A power strut brace for a rigit midget

A power strut brace for a rigit midget

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Speaking about traction and control chassis twisting is yet another aspect to think about. When a car chassis becomes older it often becomes significant weaker than a chassis fresh from the shelve. Unfortunately most of our beloved cars like skylines, supras, evos, civics and so on are not build anymore. At least not the versions we learned to love. That leaves you with certain ways of facing the problem of an old weak chassis. First of all you can ignore it, which is for a daily driver always a good solution, deal with it. Building a race car gives you the opportunity to spot weld the whole chassis and weld in a safety cell, which most of the time makes a car as stiff as a brick. But what to do if you don’t have a daily driver, nor a race car, but something in between? That’s were strut braces come in handy. The market offers a variety of different versions. Mounted from one strut to the opposing one the are sometimes made of aluminum, sometimes steel and sometimes even titan. Most of the time aluminum strut braces are just show and shine without any real performance value. Especially those with countless screws and bolts to adjust them. A good example for a really good aluminum strut brace is the famous HKS Kansai Service strut brace for R34 Skylines. However, unless you plan to spend a lot of money on a strut brace, aluminum is out of question. Speaking about money titan and carbon fiber is the best you can get, in addition to that unfortunately the most expensive you can get too. That leaves us with steel. Although you might think steel is pretty heavy compared to titan, carbon and aluminum it has only roughly 25-30% additional weight  compared to aluminum if you want the same stiffening. So, if you have a small budget like most of us steel is the way to go. Regrettably a lot of companies have high prices for low-tech. Let’s be honest – it is a tube welded to two laser cut brackets. Saying that we have to be fair enough to admit that it still needs some development, manufacturing time and materials to be made.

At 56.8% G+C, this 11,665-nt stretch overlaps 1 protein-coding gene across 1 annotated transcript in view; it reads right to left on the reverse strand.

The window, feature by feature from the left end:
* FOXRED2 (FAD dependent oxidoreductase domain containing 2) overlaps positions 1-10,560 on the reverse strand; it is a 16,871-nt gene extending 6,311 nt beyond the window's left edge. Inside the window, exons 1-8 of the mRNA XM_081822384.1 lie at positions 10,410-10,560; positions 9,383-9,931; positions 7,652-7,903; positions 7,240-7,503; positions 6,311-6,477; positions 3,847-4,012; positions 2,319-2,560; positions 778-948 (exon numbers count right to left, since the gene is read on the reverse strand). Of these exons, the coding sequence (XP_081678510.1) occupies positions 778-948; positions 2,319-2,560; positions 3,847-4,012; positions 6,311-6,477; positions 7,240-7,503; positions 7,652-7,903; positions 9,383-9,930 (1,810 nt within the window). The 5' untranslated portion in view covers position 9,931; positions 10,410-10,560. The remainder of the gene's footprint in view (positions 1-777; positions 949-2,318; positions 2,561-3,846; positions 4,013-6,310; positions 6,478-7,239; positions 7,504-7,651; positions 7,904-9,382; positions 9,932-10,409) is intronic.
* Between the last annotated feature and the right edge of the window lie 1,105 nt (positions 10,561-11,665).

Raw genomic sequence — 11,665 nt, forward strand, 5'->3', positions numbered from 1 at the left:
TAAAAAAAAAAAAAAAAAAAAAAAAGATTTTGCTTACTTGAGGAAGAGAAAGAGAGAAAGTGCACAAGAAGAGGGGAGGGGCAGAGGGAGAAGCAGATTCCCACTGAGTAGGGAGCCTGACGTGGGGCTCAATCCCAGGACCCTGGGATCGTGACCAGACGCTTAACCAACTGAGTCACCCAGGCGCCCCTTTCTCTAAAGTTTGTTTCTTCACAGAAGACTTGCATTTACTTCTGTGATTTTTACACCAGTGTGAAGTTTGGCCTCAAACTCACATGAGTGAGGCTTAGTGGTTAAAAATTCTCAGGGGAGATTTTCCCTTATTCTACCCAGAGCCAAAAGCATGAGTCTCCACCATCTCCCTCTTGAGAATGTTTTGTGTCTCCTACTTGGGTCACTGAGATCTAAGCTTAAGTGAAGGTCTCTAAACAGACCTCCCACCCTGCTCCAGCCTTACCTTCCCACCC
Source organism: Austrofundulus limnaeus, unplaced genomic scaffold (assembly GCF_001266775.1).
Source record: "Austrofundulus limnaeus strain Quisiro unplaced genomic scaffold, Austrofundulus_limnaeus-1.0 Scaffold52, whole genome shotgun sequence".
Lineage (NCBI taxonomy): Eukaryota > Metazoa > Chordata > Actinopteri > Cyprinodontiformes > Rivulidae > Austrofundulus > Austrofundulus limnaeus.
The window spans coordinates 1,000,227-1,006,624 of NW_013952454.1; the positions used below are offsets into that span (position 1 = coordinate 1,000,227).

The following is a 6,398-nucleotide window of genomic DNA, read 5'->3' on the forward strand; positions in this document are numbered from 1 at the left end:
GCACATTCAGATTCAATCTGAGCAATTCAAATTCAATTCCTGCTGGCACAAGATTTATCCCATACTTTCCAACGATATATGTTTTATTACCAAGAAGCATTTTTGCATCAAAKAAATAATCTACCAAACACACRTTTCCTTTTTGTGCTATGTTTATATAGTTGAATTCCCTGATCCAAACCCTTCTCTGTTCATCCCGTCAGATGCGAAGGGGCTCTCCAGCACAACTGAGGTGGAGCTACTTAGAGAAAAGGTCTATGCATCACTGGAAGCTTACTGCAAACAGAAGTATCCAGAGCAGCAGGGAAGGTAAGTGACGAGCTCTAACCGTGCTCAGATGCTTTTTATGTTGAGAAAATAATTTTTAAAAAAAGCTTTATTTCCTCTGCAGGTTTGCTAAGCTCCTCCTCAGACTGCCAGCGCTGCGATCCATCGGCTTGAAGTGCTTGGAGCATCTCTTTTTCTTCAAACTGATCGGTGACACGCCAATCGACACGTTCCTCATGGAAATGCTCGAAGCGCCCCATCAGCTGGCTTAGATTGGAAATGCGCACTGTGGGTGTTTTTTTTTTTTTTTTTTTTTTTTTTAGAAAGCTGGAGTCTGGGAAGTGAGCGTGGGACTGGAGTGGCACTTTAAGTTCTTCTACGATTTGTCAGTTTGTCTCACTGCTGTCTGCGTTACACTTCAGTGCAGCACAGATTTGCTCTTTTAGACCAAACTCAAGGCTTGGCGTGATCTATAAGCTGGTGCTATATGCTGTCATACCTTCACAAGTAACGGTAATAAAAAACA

And that’s – finally – were a company called HPM comes into play. Those guys have a combined metalworking experience of over 30 years. They recently decided to reply to the markets demand for good, affordable, reliable and fully functioning strut braces. At the moment they are available for Civic ED/EE/EF only. But development for additional cars is done right now. The costs are 150 USD excluding shipping (Prices may vary slightly due to exchange rates). That includes your RAL color of choice and the warm feeling in your belly that your old treasure will get back some of its youth strength.

 

 

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